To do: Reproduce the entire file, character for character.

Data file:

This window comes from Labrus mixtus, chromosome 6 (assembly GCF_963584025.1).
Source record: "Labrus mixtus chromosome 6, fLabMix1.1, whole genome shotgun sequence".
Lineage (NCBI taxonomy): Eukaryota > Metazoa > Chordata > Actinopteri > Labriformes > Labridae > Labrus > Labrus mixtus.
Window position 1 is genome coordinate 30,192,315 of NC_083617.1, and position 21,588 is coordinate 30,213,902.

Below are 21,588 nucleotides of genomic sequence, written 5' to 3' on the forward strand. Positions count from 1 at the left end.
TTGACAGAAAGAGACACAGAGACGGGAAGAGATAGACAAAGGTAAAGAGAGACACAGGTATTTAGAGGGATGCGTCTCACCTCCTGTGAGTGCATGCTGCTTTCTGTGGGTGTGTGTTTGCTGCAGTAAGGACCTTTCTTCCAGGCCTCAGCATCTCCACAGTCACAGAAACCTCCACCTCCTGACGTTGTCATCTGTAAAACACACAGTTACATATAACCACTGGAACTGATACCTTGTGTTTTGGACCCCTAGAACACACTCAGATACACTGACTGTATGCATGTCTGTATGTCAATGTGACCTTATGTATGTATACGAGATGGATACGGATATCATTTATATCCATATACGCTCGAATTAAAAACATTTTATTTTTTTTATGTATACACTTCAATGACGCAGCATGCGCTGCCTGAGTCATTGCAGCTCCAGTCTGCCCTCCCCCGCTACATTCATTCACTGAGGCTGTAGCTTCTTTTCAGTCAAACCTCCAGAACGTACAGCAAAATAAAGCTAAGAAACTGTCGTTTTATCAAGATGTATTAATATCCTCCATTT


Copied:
This window comes from Labrus mixtus, chromosome 6 (assembly GCF_963584025.1).
Source record: "Labrus mixtus chromosome 6, fLabMix1.1, whole genome shotgun sequence".
Lineage (NCBI taxonomy): Eukaryota > Metazoa > Chordata > Actinopteri > Labriformes > Labridae > Labrus > Labrus mixtus.
Window position 1 is genome coordinate 30,192,315 of NC_083617.1, and position 21,588 is coordinate 30,213,902.

Below are 21,588 nucleotides of genomic sequence, written 5' to 3' on the forward strand. Positions count from 1 at the left end.
TTGACAGAAAGAGACACAGAGACGGGAAGAGATAGACAAAGGTAAAGAGAGACACAGGTATTTAGAGGGATGCGTCTCACCTCCTGTGAGTGCATGCTGCTTTCTGTGGGTGTGTGTTTGCTGCAGTAAGGACCTTTCTTCCAGGCCTCAGCATCTCCACAGTCACAGAAACCTCCACCTCCTGACGTTGTCATCTGTAAAACACACAGTTACATATAACCACTGGAACTGATACCTTGTGTTTTGGACCCCTAGAACACACTCAGATACACTGACTGTATGCATGTCTGTATGTCAATGTGACCTTATGTATGTATACGAGATGGATACGGATATCATTTATATCCATATACGCTCGAATTAAAAACATTTTATTTTTTTTATGTATACACTTCAATGACGCAGCATGCGCTGCCTGAGTCATTGCAGCTCCAGTCTGCCCTCCCCCGCTACATTCATTCACTGAGGCTGTAGCTTCTTTTCAGTCAAACCTCCAGAACGTACAGCAAAATAAAGCTAAGAAACTGTCGTTTTATCAAGATGTATTAATATCCTCCATTT